Some Tory MPs supported the reduce in support after “Scent Of A Job,” says Andrew Mitchell

Some Tory MPs who voted to cut the UK aid budget, which will “take food off the plates of starving children,” did so because they were given the “smell of a job” in government, said Andrew Mitchell.

On Tuesday, Boris Johnson fought off a Tory rebellion over his decision to cut aid spending abroad from 0.7% to 0.5% of gross national income.

In an interview with HuffPost UK’s podcast Commons People, Mitchell, a former Conservative minister for international development, said the cut would “do a lot of damage” to the party’s electoral chances.

Mitchell praised the 25 Tory MPs who voted against the government as “heroes” after “standing firm and standing up for Britain’s international reputation” and “for the poorest people in the world”.

But he accused many backbenchers who switched sides and voted with the government of being convinced of the “seduction” of career advancement.

“Some of them were torturing themselves,” he said. “Some of them just slipped away hoping no one would notice.”

Mitchell, who was also previously the Tory Chief Whip, said: “I was a poacher and a gamekeeper.

“You hunt down the frailty of human nature, you offer people you know, whose principles are overridden when they smell of work.

“I think there will be tons of new ministers for paper clips soon to be announced.”

He added: “You understand people’s insecurities and you know people’s weaknesses and that’s how you get the others on board.”

Mitchell said the cut in aid spending means Britain has “broken our word” to the world.

“We have ruined Britain’s reputation,” he said. ”Literally taking food off the plates of starving children.

“After the war, Britain continued to ration so that the famine would not spread and break out in Germany. This is how Britain is after a war. “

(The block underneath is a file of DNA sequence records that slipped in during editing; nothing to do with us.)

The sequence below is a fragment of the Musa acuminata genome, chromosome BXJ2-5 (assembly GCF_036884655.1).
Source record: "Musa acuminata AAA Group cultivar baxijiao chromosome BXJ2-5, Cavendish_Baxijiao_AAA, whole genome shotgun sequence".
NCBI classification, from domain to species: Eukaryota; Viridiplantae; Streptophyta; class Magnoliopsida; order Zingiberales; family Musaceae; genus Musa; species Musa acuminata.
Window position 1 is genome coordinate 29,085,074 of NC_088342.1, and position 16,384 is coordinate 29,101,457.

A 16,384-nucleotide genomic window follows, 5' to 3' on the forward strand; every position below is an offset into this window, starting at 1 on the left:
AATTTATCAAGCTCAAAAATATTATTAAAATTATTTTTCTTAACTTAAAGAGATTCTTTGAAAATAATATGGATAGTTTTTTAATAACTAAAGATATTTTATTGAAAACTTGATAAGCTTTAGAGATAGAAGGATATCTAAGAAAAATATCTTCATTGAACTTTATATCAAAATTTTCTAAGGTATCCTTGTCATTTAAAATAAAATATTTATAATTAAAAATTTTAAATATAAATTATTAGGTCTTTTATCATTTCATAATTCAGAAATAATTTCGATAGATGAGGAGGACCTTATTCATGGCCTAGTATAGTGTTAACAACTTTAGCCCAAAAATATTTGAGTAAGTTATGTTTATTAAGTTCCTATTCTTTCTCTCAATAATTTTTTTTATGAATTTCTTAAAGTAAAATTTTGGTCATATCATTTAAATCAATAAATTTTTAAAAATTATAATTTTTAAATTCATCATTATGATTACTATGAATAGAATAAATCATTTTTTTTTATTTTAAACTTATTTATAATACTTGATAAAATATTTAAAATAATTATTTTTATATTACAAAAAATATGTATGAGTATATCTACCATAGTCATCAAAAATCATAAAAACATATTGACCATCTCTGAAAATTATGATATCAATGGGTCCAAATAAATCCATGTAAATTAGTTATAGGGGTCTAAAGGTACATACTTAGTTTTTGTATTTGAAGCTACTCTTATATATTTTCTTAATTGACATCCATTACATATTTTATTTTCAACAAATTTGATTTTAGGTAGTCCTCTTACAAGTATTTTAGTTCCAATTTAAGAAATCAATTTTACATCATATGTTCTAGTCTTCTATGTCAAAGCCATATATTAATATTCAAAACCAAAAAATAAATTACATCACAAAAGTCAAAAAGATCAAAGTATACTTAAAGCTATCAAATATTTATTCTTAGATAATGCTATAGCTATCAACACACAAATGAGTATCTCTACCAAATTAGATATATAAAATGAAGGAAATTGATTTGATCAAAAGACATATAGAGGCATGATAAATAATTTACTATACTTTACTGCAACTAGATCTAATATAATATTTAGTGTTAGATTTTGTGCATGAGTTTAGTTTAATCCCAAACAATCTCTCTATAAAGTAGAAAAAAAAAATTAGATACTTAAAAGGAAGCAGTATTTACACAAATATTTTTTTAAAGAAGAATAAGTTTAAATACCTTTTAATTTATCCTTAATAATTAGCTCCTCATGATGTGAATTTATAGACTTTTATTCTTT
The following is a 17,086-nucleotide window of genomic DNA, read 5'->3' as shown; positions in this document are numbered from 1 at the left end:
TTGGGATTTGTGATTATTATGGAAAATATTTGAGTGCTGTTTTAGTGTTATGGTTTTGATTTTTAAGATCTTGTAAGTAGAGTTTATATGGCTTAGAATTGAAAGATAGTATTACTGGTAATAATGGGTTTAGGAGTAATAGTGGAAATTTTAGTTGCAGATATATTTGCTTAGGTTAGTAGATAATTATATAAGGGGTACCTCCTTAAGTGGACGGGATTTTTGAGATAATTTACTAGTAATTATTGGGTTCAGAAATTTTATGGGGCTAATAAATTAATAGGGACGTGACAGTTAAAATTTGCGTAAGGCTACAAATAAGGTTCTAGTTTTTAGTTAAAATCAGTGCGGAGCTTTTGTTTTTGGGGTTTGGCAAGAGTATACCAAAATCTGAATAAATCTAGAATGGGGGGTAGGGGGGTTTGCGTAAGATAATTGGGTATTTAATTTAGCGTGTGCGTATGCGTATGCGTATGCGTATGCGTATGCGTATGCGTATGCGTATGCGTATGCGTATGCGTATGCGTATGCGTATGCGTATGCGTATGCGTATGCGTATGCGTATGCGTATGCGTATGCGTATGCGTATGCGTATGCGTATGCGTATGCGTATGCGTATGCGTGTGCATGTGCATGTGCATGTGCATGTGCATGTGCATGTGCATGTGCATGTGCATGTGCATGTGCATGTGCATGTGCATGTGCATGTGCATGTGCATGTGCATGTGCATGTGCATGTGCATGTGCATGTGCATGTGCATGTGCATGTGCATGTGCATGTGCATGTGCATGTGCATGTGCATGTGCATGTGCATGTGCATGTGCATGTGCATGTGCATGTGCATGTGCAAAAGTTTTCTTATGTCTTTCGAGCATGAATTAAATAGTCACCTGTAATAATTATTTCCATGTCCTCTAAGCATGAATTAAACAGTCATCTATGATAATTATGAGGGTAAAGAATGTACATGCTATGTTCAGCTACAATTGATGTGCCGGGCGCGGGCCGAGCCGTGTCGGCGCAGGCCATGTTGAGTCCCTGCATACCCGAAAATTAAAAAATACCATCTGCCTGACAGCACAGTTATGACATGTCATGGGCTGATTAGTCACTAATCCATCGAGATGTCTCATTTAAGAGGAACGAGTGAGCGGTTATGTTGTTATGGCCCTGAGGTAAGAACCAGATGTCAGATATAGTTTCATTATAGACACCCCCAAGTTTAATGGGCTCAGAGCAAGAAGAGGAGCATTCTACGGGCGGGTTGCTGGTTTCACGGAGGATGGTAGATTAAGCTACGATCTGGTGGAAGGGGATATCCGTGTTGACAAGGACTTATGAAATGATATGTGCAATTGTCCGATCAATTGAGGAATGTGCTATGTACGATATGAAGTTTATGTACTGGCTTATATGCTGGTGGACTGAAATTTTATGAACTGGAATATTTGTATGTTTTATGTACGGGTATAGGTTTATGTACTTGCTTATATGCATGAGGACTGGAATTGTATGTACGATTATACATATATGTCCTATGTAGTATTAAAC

Mitchell also warned that the move would not only hurt the world’s poor, it would hurt the Tories in the polls as well.

“It will do great harm to the Conservative Party,” he said.

“David Cameron taught us that you can’t get an aggregate majority and that the Tories didn’t get an aggregate majority between 1992 and 2015 without being a broad church,” he said.

“Why did we get the majority in 2015? Because we won all of these Lib Dem seats.

“Why did we win it? Because this is very important to social liberal conservatives like me and they felt it was safe to vote for David Cameron’s Conservative Party.

“You felt comfortable and happy in the Conservative Party. Many of these people will no longer feel that way after what has happened now. “

He said, “Boris was brilliant at adding the Red Wall seats and it made some extremely capable new colleagues. He developed the Tory DNA very well in this regard. “

But Mitchell added that the party must be careful not to lose “the other end” of votes that “won’t vote for a party,” which cut subsidies when it “didn’t have to”.

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